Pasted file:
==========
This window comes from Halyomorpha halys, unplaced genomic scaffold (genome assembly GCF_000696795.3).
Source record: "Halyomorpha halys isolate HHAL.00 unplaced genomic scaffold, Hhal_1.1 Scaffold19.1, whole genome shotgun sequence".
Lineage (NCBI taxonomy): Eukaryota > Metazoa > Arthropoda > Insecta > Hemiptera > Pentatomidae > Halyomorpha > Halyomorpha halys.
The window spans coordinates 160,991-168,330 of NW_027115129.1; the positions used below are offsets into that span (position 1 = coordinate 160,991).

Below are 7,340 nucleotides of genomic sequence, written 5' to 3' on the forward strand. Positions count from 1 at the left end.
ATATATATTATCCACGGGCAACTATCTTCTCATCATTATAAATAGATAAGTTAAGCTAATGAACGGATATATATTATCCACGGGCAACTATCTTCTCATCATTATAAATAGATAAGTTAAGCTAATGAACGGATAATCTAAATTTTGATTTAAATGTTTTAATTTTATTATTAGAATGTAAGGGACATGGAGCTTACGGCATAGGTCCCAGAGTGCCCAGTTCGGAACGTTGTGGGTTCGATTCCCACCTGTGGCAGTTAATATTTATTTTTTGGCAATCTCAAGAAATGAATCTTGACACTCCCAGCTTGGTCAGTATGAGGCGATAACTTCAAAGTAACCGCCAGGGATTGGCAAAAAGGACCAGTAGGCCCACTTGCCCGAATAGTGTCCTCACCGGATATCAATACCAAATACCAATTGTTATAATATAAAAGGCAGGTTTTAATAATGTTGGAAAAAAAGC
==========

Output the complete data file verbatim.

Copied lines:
This window comes from Halyomorpha halys, unplaced genomic scaffold (genome assembly GCF_000696795.3).
Source record: "Halyomorpha halys isolate HHAL.00 unplaced genomic scaffold, Hhal_1.1 Scaffold19.1, whole genome shotgun sequence".
Lineage (NCBI taxonomy): Eukaryota > Metazoa > Arthropoda > Insecta > Hemiptera > Pentatomidae > Halyomorpha > Halyomorpha halys.
The window spans coordinates 160,991-168,330 of NW_027115129.1; the positions used below are offsets into that span (position 1 = coordinate 160,991).

Below are 7,340 nucleotides of genomic sequence, written 5' to 3' on the forward strand. Positions count from 1 at the left end.
ATATATATTATCCACGGGCAACTATCTTCTCATCATTATAAATAGATAAGTTAAGCTAATGAACGGATATATATTATCCACGGGCAACTATCTTCTCATCATTATAAATAGATAAGTTAAGCTAATGAACGGATAATCTAAATTTTGATTTAAATGTTTTAATTTTATTATTAGAATGTAAGGGACATGGAGCTTACGGCATAGGTCCCAGAGTGCCCAGTTCGGAACGTTGTGGGTTCGATTCCCACCTGTGGCAGTTAATATTTATTTTTTGGCAATCTCAAGAAATGAATCTTGACACTCCCAGCTTGGTCAGTATGAGGCGATAACTTCAAAGTAACCGCCAGGGATTGGCAAAAAGGACCAGTAGGCCCACTTGCCCGAATAGTGTCCTCACCGGATATCAATACCAAATACCAATTGTTATAATATAAAAGGCAGGTTTTAATAATGTTGGAAAAAAAGC